Avoiding the Dreaded “Pinball” Status

by Peter Thomas Ricci

Is your listing a “pinball”? If it is, you may want to rethink its price tag.

Pinball listings can be serious trouble for agents, so its in your best interest to avoid them.

Pinball listings can be serious trouble for agents, so its in your best interest to avoid them.

A “pinball listing” is, in short, an overpriced listing that competing agents use to their advantage to make their listings seem more affordable. The process is strikingly simple: agents show their client a property that is priced unrealistically high, thereby creating the perception that homes in the area are priced higher than they actually are. Then, after showing that high-priced property, the agent shows the client one of their properties, one that is similar to the earlier property but selling for a lower asking price – an asking price that now seems extremely appealing compared to its pricier brethren. Thus, the pricier listing becomes a “pinball,” and the client bounces from that listing to the cheaper listing.

For example, if two very similar homes are near each other, with one priced at $250,000 and the other at $280,000, the higher-priced home is often shown first. Then the real estate agent essentially says, “If you like this home at $280,000, you are going to love the home down the street at $250,000!”

When these situations happen to an agent, it can be quite painful, and recent price increases in the housing market don’t make it any easier to avoid. Some sellers, especially in the mid-to-upper price brackets, are so excited that the U.S. is finally out of the recession that they are tempted to disregard agent recommendations on pricing; thus, they price the home where they think it should be priced, overshoot what the market is actually willing to support and unwittingly enter “pinball” status.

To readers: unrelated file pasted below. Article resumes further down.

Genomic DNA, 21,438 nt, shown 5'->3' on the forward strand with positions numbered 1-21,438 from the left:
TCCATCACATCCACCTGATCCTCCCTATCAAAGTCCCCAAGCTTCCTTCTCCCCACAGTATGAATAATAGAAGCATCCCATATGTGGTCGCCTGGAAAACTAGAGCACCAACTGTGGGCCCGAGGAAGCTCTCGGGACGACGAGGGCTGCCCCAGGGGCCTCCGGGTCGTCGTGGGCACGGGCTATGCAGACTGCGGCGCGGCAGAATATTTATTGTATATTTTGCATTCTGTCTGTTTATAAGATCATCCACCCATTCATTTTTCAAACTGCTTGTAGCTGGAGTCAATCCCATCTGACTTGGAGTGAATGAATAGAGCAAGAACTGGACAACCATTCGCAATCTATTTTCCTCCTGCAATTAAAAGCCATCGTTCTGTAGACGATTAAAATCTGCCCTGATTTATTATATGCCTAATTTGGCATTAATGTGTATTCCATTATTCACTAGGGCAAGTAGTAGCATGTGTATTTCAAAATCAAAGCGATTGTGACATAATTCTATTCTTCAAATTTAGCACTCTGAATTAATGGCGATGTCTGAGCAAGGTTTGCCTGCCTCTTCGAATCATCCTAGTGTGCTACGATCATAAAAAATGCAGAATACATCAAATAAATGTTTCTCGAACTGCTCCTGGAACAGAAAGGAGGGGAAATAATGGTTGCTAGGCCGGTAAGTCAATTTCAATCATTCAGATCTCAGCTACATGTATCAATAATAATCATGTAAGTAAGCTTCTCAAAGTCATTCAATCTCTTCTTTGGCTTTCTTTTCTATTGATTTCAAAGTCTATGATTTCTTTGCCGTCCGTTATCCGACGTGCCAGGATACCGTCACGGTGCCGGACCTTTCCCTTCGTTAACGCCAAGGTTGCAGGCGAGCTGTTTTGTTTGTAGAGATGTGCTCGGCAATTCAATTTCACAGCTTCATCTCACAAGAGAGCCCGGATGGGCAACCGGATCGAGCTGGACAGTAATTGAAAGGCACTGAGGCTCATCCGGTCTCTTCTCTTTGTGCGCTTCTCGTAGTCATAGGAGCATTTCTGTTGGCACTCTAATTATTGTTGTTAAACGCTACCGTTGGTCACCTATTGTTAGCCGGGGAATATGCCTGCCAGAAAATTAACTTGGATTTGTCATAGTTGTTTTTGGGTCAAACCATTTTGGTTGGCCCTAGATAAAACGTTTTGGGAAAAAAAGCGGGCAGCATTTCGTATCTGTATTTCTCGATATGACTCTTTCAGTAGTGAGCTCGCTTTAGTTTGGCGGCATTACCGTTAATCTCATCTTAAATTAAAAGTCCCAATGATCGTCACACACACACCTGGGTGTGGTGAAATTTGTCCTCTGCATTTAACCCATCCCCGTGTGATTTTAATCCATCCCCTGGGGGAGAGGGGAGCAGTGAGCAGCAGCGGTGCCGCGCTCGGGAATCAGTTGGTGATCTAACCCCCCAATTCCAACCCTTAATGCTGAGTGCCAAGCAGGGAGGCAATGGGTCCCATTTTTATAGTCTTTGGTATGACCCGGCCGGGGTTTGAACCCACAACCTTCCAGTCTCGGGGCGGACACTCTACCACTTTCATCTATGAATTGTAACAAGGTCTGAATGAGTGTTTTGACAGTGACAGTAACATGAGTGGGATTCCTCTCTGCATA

Clearly, having one of your listings achieve “pinball” status can be quite detrimental to its chances in the marketplace, but how do you avoid such a nasty distinction? Here are three suggestions:

  1. Avoid the Listing Altogether – If the seller refuses to list with a price that’s a better fit for the market, given what the CMA says, don’t take on the listing. It may not be worth your time and effort, especially if the seller is  unwilling to negotiate on the price. But if the seller is willing to listen to the  facts, then it won’t become a pinball listing with a too-high price.
  2. Don’t Believe the Hype – There’s a good chance that pinball listings will get lots of traffic with their high price, but remember what we just wrote  about agents using the listing to their advantage? It may seem like people are interested in the property, but it actually benefits nearby, lesser-priced residences, so you may want to reevaluate your pricing strategy if you notice a pattern of several showings, but no offers.
  3. Contractual Obligations – Take the listing, but bind the seller to a contractual agreement that if the home does not sell in a specified time (two or three weeks is a good measure), the asking price must be automatically reduced.

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